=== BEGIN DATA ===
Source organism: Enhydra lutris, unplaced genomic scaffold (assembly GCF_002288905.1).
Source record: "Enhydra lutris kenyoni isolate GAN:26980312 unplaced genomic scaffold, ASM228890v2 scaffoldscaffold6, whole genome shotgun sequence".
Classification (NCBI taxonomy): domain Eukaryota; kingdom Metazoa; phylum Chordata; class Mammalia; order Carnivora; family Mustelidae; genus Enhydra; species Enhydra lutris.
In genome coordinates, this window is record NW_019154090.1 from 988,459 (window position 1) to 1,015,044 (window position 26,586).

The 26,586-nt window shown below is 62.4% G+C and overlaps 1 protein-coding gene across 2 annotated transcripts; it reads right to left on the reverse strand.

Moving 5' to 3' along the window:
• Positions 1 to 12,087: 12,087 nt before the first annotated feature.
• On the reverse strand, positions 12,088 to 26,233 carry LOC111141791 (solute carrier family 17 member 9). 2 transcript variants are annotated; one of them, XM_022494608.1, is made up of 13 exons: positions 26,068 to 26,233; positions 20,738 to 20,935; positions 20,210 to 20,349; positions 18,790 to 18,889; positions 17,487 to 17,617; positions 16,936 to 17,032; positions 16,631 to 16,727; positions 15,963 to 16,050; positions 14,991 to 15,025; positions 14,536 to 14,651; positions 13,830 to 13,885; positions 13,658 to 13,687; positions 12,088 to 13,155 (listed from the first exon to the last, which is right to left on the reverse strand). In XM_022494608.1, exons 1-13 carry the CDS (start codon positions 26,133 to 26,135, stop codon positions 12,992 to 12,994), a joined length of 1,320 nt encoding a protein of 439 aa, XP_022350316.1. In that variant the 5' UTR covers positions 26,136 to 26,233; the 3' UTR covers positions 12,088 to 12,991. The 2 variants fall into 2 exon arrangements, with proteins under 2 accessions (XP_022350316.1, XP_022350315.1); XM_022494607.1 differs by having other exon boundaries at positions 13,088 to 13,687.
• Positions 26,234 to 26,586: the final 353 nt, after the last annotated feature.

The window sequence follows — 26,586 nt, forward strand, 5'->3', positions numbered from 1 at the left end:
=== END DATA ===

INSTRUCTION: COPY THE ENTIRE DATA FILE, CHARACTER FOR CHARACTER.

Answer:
Source organism: Enhydra lutris, unplaced genomic scaffold (assembly GCF_002288905.1).
Source record: "Enhydra lutris kenyoni isolate GAN:26980312 unplaced genomic scaffold, ASM228890v2 scaffoldscaffold6, whole genome shotgun sequence".
Classification (NCBI taxonomy): domain Eukaryota; kingdom Metazoa; phylum Chordata; class Mammalia; order Carnivora; family Mustelidae; genus Enhydra; species Enhydra lutris.
In genome coordinates, this window is record NW_019154090.1 from 988,459 (window position 1) to 1,015,044 (window position 26,586).

The 26,586-nt window shown below is 62.4% G+C and overlaps 1 protein-coding gene across 2 annotated transcripts; it reads right to left on the reverse strand.

Moving 5' to 3' along the window:
• Positions 1 to 12,087: 12,087 nt before the first annotated feature.
• On the reverse strand, positions 12,088 to 26,233 carry LOC111141791 (solute carrier family 17 member 9). 2 transcript variants are annotated; one of them, XM_022494608.1, is made up of 13 exons: positions 26,068 to 26,233; positions 20,738 to 20,935; positions 20,210 to 20,349; positions 18,790 to 18,889; positions 17,487 to 17,617; positions 16,936 to 17,032; positions 16,631 to 16,727; positions 15,963 to 16,050; positions 14,991 to 15,025; positions 14,536 to 14,651; positions 13,830 to 13,885; positions 13,658 to 13,687; positions 12,088 to 13,155 (listed from the first exon to the last, which is right to left on the reverse strand). In XM_022494608.1, exons 1-13 carry the CDS (start codon positions 26,133 to 26,135, stop codon positions 12,992 to 12,994), a joined length of 1,320 nt encoding a protein of 439 aa, XP_022350316.1. In that variant the 5' UTR covers positions 26,136 to 26,233; the 3' UTR covers positions 12,088 to 12,991. The 2 variants fall into 2 exon arrangements, with proteins under 2 accessions (XP_022350316.1, XP_022350315.1); XM_022494607.1 differs by having other exon boundaries at positions 13,088 to 13,687.
• Positions 26,234 to 26,586: the final 353 nt, after the last annotated feature.

The window sequence follows — 26,586 nt, forward strand, 5'->3', positions numbered from 1 at the left end: